From Jon Alterman
The Bush administration has been mugged by reality. After vowing to transform the Middle East, the administration is submitting to it, resorting to the sort of process-driven incremental diplomacy that previous administrations had pursued and that this administration had disdained. Five years ago, there was a sense that things couldn’t get any worse in the Middle East and we should push for change whatever the consequences. Now, there is a keen appreciation of how many ways things could actually get much worse, and how much better off we are working with people we know and with whom we share at least some interests.
President Bush is spending several days in Israel and the West Bank, where I expect him to preside over some sort of agreement, whether it’s principally economic (having to do with the movement of people and goods both within the West Bank and between the West Bank and other places) or whether it has to do more with settlements. There is going to be something that will stand as the Bush administration’s agreement on this trip.
But it seems to me that none of what he will achieve is anything like a game changer. He can merely suggest that things are in play, which is really what the parties most want. I’m very skeptical of broader progress on Palestinian-Israeli issues because it seems to me that neither the Israeli side nor the Palestinian side has any consensus on what it’s trying to achieve or how it plans on achieving it, what measure of diplomacy and violence will have to be used in the coming months and years. I understand all of the arguments that it’s leaders who forge consensus through their leadership and so on, but it seems to me that a lot more has to be in place before final-status negotiations begin for them to possibly be successful. There is certainly much to negotiate in the interim, but that’s not really a job for presidents. The fact is, whatever high-water mark President Bush tries to set on this trip, he will only draw attention to how much lower that mark is than when he took office in 2001.
I think it’s interesting that the president isn’t planning on going to Jordan, because the Jordanians have been such important U.S. partners in both Arab-Israeli peacemaking issues as well as Iraq issues. I suspect the king calculated that a trip would hurt more than it would help and this represents shrewd triangulation by the Jordanians rather than a snub by the Americans.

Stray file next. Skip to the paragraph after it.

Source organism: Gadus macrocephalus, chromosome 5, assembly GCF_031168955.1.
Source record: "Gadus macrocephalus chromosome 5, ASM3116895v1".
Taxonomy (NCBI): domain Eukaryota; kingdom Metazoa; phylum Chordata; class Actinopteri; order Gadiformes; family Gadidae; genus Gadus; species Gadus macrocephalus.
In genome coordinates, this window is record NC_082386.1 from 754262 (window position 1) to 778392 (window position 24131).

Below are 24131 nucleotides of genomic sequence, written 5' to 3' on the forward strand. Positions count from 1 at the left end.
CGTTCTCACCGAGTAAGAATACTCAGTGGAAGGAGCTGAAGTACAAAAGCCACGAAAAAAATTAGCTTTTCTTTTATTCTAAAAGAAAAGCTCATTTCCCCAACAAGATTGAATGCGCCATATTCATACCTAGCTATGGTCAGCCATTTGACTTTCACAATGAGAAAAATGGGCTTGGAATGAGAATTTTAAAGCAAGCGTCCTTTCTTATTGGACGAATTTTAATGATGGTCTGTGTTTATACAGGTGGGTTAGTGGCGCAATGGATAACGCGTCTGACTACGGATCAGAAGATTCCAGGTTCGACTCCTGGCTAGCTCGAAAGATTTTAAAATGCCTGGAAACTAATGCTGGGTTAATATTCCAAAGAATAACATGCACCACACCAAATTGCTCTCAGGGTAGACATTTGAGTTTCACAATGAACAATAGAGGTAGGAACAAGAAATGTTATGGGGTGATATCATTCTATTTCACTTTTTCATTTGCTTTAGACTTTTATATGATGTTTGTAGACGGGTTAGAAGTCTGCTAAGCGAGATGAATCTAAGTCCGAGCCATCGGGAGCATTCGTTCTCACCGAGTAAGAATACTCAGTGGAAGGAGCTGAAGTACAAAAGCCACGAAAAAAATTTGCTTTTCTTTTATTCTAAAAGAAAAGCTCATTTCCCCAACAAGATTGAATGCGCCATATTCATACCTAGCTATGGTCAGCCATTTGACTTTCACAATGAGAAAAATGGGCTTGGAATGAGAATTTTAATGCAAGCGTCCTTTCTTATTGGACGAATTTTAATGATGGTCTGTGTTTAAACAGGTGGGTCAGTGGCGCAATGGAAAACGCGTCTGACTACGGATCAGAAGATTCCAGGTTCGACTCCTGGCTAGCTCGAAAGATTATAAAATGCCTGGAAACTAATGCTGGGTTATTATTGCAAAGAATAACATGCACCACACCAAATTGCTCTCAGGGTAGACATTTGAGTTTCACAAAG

Overall, I expect President Bush to come in for a fair bit of criticism on this trip and to be on the receiving end of a fair number of lectures. Most leaders in the region with whom I’ve spoken seem to consider him both naïve and callous, and they’ll use the home-court advantage to sensitize him to their perceptions of reality.
To sum up, President Bush is no longer trying to transform the Middle East from afar; he’s trying to manage it in incremental ways by arm-twisting and jawboning leaders in intimate, private sessions. There will be small successes along the way, but all of the Middle East’s problems are far too immense, complex, and diverse to be solved on this trip. Analytically, I think the president is in the same place that he’s been for years, and he deeply believes that the Middle East will pose a continual threat to U.S. interests until it is more democratic. On this score, he differs with his father. But President Bush has also come to realize that the pursuit of vital U.S. interests requires a deeper sense of partnership than many allies have found in this administration.
Writing in Foreign Affairs eight years ago, former Bush Vulcan and current World Bank president Robert Zoellick wrote, “effective coalition leadership requires clear-eyed judgments about priorities, an appreciation of others’ interests, constant consultations among partners and a willingness to compromise on some points, but remain focused on core objectives.” That’s what we will see on this trip, and it is a return to Bush administration first principles—not Bush 43, but Bush 41.
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